Quetico Provincial Park Louisa Falls

Traveling Ted cools off in Louisa Falls

The pool is protected by a row of rocks, so it is completely safe to swim in without being ushered over the bottom half of the falls. Caution of course needs to be exercised, especially in times of high water, but playing in the pool of Louisa Falls is pretty safe.

At the north end of Agnes the lake opens up into a huge pathway of water until suddenly ending in a bay with a portage. The portage takes canoeists into the deeper interior of the park including Lake Kawnipi, and the poet chain lakes of Keats and Shelley.

Natural history buffs will also enjoy the lake as they have a treat in store for them. Agnes Lake has six areas listed on the map with Indian pictographs on them. One of these pictures features a canoe. These ancient forms of art suggest Agnes has been a preferred travel route not only for canoeists in aluminum and fiberglass canoes, but also for the Native Americans in hand carved craft many centuries before.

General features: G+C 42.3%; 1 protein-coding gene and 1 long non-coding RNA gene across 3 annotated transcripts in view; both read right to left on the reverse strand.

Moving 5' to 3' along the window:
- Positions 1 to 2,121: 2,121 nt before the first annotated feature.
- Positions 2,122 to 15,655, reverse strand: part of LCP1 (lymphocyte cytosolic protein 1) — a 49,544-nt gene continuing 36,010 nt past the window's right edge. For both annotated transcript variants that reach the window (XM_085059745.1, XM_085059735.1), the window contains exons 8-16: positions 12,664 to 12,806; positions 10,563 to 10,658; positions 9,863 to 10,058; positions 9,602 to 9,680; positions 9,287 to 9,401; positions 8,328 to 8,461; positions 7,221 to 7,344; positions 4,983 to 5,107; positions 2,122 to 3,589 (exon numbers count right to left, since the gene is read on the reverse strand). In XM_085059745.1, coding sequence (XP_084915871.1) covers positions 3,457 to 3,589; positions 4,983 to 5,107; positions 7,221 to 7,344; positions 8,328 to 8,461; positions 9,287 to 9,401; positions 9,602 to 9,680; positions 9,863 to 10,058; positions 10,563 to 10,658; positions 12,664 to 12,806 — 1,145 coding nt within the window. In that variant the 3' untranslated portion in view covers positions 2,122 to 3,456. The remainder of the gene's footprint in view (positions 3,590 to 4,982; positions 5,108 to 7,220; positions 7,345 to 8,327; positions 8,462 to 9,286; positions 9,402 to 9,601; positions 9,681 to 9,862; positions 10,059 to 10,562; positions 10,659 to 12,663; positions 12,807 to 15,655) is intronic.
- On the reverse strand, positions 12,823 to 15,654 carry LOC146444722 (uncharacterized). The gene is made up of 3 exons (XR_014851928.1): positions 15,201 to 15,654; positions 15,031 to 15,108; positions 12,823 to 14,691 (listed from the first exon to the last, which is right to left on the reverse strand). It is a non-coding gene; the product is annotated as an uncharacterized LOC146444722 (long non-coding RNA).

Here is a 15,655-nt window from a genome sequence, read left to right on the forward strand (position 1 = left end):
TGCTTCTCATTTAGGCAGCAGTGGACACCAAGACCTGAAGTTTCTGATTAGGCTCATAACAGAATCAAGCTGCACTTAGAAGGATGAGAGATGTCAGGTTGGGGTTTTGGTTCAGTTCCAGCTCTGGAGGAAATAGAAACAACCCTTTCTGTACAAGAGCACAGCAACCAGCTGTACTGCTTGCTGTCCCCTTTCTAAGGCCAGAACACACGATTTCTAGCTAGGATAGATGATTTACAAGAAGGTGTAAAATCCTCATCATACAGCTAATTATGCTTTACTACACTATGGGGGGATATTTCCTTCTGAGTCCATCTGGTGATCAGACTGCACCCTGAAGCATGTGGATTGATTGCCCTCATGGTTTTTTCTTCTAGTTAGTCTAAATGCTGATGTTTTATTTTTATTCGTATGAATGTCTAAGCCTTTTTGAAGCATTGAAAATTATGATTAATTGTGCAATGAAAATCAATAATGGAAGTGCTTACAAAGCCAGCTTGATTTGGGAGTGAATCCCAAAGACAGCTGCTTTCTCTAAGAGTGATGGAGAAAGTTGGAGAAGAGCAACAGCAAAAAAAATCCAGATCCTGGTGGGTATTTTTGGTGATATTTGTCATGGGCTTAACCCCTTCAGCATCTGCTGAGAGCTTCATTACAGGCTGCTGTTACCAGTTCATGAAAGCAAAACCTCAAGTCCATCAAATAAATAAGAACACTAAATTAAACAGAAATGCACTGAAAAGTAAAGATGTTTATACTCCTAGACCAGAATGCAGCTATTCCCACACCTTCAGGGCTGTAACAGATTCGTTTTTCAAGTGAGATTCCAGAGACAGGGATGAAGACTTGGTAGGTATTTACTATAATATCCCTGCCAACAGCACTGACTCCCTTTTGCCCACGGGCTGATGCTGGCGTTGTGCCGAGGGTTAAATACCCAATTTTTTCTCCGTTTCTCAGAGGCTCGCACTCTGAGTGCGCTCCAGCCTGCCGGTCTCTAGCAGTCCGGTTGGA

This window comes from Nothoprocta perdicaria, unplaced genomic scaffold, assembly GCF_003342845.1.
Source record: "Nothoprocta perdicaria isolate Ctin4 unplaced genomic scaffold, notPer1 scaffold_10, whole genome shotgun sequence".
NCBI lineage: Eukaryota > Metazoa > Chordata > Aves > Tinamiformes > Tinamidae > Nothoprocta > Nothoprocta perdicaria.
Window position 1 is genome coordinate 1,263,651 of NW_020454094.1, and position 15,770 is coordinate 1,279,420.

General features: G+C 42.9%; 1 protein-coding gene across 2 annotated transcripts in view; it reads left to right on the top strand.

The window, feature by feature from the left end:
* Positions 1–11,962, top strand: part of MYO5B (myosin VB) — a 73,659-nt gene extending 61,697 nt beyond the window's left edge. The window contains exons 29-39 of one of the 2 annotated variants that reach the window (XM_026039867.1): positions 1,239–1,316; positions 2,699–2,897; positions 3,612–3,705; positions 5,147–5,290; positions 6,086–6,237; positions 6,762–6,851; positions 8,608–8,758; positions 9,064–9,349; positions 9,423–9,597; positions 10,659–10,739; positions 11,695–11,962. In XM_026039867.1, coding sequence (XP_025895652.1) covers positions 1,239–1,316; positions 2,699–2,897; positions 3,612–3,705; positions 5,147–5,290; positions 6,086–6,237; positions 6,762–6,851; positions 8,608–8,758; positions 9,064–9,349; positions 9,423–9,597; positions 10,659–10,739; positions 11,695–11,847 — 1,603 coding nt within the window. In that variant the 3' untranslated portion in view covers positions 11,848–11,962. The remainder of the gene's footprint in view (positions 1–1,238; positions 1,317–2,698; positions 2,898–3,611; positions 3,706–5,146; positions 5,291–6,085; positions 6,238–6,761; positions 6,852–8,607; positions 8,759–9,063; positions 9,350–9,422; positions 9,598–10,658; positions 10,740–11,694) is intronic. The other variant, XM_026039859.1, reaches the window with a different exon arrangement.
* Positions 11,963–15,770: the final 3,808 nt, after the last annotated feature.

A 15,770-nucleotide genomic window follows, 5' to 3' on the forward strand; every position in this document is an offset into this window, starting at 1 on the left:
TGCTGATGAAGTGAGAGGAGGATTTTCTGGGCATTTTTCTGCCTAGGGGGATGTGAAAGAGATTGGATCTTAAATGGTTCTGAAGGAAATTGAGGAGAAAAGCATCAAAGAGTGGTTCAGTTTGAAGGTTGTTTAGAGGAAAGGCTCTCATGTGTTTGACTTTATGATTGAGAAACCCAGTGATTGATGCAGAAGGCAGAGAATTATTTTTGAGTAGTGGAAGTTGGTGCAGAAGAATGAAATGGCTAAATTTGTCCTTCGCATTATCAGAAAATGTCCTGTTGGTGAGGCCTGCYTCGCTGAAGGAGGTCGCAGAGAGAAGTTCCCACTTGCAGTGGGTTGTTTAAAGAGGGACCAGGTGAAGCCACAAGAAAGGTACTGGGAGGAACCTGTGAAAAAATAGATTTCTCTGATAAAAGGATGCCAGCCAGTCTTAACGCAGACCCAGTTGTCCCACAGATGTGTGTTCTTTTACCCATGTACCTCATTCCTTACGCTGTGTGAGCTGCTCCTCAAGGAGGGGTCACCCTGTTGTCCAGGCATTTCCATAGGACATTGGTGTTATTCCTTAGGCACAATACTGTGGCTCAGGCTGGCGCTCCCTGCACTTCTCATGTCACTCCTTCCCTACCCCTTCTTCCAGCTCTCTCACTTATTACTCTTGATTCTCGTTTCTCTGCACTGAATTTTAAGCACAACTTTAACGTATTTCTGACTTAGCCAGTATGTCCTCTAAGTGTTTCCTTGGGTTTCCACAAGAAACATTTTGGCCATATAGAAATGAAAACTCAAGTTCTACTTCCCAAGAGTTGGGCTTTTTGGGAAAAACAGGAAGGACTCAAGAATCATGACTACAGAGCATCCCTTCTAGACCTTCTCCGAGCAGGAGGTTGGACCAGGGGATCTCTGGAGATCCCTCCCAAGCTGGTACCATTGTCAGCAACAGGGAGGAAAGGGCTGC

Indian pictographs Quetico Provincial Park

Ancient Native American art forms prove we are not the first to enjoy canoeing Agnes Lake

If this type of trip appeals to you, there are two places one can access the park from the United States that I recommend. If you go through Ely, Minnesota then go through Canadian Border Outfitters.  Read about them here:

Boundary Waters and Quetico vacation begin with Canadian Border Outfitters

If you want to go through Grand Marais then try Voyageur Canoe Rentals. Read about them here:

Voyageur Canoe Outfitters is the key that unlocks Quetico and the Boundary Waters

TT

The goal of Traveling Ted is to inspire people to outdoor adventure travel and then provide tips on where and how to go. If you liked this post then enter your email in the box to get email notifications for each new entry. Daily travel photos are excluded from your email in order to not flood you with posts. There is no spam and email information will not be shared. Other e-follow options include Facebook (click on the like box to the right) or twitter (click on the pretty bird on the rainbow above).